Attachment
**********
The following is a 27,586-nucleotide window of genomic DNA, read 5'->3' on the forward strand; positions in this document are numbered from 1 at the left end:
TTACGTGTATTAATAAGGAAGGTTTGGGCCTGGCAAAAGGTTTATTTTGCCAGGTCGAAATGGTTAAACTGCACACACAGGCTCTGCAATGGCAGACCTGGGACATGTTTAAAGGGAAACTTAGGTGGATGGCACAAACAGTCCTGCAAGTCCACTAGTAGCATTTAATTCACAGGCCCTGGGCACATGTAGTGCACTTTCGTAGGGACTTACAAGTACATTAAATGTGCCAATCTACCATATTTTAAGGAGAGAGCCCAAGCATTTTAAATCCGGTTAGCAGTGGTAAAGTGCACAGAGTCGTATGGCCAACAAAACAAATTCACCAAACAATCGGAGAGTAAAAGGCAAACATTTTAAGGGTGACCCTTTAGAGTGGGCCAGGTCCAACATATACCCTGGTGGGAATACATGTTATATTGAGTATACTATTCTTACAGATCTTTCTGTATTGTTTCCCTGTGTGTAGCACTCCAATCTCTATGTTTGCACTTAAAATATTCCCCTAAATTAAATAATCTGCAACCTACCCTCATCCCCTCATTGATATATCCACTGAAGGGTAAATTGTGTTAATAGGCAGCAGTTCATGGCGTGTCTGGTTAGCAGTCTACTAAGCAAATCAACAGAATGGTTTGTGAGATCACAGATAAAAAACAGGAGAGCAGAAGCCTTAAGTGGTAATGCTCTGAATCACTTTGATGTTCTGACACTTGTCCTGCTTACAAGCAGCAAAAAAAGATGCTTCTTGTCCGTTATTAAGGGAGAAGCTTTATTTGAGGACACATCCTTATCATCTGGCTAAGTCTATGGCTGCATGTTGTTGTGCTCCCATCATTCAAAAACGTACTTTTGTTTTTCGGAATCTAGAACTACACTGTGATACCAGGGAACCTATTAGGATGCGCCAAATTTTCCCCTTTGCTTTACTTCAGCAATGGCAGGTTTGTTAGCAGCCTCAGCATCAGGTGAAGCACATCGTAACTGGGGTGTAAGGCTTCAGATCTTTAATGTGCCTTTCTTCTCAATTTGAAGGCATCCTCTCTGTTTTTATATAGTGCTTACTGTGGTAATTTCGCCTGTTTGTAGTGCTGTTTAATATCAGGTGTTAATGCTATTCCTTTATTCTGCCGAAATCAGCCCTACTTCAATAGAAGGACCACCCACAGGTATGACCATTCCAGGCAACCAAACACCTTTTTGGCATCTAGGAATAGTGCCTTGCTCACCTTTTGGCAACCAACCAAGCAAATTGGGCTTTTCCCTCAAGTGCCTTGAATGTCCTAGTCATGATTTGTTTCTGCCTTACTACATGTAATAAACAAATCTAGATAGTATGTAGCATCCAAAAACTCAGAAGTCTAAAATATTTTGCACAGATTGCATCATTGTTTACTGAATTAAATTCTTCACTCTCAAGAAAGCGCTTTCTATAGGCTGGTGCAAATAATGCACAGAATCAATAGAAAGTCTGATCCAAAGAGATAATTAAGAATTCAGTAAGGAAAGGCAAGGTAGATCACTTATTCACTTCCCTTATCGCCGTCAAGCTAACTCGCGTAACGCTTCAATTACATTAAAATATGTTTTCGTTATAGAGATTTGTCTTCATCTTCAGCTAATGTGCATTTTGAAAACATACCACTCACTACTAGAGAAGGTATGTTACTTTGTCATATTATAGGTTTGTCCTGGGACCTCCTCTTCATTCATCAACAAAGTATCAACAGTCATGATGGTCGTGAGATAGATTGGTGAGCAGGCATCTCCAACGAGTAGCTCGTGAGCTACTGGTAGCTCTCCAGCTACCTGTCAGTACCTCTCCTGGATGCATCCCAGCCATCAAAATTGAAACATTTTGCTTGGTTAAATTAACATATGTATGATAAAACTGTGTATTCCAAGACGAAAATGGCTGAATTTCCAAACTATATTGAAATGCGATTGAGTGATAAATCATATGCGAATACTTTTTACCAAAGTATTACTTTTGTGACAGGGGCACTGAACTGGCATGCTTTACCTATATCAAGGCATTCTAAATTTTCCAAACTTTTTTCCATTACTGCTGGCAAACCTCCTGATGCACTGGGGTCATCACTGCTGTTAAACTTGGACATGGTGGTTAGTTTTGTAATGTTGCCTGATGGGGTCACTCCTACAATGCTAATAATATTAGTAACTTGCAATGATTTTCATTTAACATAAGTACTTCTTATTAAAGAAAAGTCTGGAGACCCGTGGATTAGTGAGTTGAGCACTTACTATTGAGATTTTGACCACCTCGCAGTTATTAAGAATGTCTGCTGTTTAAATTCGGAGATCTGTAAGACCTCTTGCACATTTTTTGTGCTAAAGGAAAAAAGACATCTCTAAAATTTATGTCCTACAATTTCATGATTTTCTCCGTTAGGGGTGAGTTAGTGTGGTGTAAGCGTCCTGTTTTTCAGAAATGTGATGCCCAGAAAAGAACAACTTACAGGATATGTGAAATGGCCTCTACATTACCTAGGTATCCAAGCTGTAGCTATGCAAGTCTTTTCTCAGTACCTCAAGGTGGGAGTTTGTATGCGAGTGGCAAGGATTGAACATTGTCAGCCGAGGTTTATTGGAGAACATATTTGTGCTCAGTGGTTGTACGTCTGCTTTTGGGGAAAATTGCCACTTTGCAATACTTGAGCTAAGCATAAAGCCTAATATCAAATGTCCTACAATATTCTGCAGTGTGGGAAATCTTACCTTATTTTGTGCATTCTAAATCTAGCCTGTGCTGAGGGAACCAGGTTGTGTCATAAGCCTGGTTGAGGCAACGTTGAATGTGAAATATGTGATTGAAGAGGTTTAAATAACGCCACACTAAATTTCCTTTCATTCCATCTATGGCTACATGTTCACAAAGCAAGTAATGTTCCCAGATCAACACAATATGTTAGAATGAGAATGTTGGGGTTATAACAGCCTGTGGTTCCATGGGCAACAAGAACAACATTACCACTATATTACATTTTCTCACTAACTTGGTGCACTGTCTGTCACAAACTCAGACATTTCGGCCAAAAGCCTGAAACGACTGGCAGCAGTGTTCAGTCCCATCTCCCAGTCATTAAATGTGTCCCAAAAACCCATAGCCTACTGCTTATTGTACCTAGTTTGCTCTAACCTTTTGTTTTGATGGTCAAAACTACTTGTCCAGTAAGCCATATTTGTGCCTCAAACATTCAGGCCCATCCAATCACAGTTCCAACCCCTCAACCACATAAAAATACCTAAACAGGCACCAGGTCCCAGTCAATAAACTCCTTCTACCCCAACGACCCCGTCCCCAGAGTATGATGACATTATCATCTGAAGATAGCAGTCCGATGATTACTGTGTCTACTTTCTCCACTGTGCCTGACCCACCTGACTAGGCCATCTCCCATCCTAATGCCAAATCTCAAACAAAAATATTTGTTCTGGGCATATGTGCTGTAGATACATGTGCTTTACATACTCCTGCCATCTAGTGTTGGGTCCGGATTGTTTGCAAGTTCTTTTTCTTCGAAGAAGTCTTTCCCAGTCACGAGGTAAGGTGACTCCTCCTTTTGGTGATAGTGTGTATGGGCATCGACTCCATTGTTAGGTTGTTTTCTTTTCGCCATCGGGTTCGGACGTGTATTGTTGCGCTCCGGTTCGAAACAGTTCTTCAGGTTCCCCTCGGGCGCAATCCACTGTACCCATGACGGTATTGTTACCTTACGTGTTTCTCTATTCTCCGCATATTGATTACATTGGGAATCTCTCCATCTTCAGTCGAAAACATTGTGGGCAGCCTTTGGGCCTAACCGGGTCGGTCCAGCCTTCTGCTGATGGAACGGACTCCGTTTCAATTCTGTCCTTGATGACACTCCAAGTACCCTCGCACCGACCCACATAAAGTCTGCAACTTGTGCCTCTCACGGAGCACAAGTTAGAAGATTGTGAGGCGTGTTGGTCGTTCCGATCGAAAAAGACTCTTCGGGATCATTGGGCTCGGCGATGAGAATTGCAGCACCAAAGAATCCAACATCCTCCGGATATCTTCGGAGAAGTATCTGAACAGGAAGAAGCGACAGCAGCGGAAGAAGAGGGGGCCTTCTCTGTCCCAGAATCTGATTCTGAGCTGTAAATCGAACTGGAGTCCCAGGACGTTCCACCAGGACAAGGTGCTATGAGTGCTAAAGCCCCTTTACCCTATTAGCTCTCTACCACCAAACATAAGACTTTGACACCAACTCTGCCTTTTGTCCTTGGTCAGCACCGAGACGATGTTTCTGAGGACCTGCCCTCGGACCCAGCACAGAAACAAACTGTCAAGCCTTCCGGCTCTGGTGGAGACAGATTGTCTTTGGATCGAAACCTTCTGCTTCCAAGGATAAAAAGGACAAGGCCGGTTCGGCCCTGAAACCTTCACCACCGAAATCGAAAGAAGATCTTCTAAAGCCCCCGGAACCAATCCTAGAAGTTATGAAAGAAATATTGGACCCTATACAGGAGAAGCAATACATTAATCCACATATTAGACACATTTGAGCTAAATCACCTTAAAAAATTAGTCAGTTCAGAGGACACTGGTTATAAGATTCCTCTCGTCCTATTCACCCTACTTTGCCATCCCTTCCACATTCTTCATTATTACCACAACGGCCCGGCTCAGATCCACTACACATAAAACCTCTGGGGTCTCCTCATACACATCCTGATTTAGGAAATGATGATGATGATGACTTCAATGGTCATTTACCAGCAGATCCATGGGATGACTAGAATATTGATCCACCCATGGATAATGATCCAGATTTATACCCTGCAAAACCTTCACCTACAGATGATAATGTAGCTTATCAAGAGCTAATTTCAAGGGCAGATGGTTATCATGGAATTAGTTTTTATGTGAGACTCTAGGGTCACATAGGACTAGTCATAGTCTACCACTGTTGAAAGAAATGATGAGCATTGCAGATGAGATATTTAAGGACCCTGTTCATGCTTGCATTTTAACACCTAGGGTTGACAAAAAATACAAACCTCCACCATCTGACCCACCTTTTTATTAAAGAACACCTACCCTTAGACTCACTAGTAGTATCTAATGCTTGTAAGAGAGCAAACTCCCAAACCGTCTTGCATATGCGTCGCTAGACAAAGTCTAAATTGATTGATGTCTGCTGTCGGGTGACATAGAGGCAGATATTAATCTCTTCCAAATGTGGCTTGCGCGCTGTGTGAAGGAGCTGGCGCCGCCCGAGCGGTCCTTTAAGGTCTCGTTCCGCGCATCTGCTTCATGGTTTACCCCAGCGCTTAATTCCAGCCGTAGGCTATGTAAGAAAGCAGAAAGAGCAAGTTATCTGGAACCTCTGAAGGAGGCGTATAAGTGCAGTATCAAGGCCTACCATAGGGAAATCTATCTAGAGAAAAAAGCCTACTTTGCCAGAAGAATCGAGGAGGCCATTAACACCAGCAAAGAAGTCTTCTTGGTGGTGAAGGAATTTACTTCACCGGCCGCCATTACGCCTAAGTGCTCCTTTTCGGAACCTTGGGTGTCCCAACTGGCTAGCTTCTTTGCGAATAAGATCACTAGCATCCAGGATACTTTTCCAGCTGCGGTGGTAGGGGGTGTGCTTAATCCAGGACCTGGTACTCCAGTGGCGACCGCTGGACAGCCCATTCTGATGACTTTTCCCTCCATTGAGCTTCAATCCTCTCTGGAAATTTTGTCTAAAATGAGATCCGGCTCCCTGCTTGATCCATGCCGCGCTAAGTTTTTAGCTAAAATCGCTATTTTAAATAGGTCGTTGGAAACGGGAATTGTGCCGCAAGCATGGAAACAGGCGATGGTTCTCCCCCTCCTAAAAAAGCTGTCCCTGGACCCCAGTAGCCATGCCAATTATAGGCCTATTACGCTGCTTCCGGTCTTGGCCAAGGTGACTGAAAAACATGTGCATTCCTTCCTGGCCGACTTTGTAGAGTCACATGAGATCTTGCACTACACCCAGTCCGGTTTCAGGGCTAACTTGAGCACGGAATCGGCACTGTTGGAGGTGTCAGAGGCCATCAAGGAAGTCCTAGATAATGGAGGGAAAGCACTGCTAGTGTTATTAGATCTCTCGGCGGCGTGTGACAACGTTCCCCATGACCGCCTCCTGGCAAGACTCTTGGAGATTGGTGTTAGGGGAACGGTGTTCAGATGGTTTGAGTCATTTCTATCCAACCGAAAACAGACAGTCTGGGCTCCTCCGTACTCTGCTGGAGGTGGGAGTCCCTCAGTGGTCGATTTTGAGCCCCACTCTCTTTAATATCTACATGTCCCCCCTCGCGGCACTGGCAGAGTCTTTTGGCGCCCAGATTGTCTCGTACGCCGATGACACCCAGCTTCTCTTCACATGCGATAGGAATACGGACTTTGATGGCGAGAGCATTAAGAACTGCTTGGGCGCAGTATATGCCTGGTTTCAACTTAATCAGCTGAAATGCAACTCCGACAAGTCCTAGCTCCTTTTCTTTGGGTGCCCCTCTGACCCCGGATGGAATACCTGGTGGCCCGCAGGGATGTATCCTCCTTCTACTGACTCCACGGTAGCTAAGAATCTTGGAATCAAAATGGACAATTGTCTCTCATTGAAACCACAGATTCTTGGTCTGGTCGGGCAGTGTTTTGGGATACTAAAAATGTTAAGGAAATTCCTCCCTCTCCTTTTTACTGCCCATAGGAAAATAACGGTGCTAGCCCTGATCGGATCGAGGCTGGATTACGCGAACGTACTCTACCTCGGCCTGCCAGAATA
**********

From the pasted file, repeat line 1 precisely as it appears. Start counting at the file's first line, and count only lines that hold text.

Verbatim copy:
The following is a 27,586-nucleotide window of genomic DNA, read 5'->3' on the forward strand; positions in this document are numbered from 1 at the left end: